اختلاط سیب با پرتقال: اختلالات توجه بصری در اسکیزوفرنی
|کد مقاله||سال انتشار||مقاله انگلیسی||ترجمه فارسی||تعداد کلمات|
|30228||2015||6 صفحه PDF||سفارش دهید||محاسبه نشده|
Publisher : Elsevier - Science Direct (الزویر - ساینس دایرکت)
Journal : Journal of Behavior Therapy and Experimental Psychiatry, Volume 48, September 2015, Pages 27–32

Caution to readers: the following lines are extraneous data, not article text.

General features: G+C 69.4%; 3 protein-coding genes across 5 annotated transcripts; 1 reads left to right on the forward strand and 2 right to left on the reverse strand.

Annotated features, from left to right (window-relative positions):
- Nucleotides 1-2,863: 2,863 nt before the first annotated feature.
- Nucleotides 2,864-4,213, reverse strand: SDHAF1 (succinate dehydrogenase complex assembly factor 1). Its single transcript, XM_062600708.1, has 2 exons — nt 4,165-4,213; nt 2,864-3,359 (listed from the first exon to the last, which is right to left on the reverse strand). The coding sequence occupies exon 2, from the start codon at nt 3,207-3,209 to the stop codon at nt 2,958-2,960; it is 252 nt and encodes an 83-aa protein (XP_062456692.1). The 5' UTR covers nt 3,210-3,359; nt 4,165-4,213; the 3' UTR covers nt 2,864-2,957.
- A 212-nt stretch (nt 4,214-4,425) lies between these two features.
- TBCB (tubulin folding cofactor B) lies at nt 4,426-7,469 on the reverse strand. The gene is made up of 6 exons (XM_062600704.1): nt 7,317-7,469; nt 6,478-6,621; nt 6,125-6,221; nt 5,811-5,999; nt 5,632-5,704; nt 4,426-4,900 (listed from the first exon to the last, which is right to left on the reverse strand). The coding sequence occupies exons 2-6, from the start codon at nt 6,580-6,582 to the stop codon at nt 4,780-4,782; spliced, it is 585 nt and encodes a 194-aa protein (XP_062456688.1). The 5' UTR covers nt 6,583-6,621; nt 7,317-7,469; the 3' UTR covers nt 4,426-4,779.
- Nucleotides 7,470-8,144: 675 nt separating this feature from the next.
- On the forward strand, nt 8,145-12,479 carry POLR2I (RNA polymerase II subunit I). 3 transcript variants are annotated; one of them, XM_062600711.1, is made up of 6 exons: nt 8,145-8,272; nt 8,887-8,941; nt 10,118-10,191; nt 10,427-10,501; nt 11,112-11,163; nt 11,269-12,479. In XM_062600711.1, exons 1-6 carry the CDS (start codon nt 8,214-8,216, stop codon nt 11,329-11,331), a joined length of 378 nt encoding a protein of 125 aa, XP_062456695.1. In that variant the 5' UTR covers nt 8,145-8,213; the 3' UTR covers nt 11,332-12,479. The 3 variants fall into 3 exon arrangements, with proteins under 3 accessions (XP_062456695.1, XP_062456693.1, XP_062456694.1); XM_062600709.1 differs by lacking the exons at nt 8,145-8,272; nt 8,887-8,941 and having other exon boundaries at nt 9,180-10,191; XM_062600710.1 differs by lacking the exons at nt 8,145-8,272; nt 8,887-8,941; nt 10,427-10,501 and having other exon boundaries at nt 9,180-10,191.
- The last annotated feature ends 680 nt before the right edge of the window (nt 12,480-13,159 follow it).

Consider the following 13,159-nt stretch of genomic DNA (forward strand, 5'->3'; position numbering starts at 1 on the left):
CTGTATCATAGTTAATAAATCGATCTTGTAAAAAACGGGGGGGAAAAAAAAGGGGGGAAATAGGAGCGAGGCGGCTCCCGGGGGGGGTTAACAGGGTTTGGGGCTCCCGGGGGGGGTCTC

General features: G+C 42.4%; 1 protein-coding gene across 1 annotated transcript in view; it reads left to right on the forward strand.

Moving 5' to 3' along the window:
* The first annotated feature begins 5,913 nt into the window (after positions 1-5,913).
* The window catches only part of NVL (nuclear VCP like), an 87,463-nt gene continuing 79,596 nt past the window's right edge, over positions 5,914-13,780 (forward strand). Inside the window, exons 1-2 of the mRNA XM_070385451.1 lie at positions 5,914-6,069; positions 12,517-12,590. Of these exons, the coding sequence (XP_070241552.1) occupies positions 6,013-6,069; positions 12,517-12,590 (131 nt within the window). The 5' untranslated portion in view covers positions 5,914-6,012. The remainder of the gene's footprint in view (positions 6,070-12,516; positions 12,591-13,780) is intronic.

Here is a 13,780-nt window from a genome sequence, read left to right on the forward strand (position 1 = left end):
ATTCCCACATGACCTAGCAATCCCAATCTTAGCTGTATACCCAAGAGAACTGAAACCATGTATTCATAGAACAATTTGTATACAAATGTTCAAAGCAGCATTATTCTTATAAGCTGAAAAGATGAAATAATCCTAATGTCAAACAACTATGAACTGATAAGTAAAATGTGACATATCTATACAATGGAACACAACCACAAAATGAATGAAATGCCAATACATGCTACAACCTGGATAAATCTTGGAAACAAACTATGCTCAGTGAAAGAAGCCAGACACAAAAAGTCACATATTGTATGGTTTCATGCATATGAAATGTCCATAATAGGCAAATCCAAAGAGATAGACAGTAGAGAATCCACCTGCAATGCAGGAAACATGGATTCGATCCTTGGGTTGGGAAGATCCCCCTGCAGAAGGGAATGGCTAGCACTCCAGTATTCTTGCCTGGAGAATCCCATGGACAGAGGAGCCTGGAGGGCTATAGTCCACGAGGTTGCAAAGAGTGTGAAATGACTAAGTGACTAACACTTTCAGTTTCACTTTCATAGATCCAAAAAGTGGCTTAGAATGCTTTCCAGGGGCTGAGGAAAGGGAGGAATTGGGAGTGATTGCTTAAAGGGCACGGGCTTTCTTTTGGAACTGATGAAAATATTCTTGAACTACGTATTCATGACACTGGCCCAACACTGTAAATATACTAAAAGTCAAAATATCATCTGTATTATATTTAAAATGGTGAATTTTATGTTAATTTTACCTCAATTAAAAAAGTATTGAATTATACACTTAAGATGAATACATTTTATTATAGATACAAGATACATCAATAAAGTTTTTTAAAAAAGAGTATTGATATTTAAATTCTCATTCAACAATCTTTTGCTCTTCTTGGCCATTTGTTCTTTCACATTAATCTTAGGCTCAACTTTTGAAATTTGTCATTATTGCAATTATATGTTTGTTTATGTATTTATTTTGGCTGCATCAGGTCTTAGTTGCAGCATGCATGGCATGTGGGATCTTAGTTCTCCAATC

Background & objectives Patients with schizophrenia usually present cognitive deficits. We investigated possible anomalies at filtering out irrelevant visual information in this psychiatric disorder. Associations between these anomalies and positive and/or negative symptomatology were also addressed. Methods A group of individuals with schizophrenia and a control group of healthy adults performed a Garner task. In Experiment 1, participants had to rapidly classify visual stimuli according to their colour while ignoring their shape. These two perceptual dimensions are reported to be “separable” by visual selective attention. In Experiment 2, participants classified the width of other visual stimuli while trying to ignore their height. These two visual dimensions are considered as being “integral” and cannot be attended separately. Results While healthy perceivers were, in Experiment 1, able to exclusively respond to colour, an irrelevant variation in shape increased colour-based reaction times (RTs) in the group of patients. In Experiment 2, RTs when classifying width increased in both groups as a consequence of perceiving a variation in the irrelevant dimension (height). However, this interfering effect was larger in the group of schizophrenic patients than in the control group. Further analyses revealed that these alterations in filtering out irrelevant visual information correlated with positive symptoms in PANSS scale. Limitations A possible limitation of the study is the relatively small sample. Conclusions Our findings suggest the presence of attention deficits in filtering out irrelevant visual information in schizophrenia that could be related to positive symptomatology.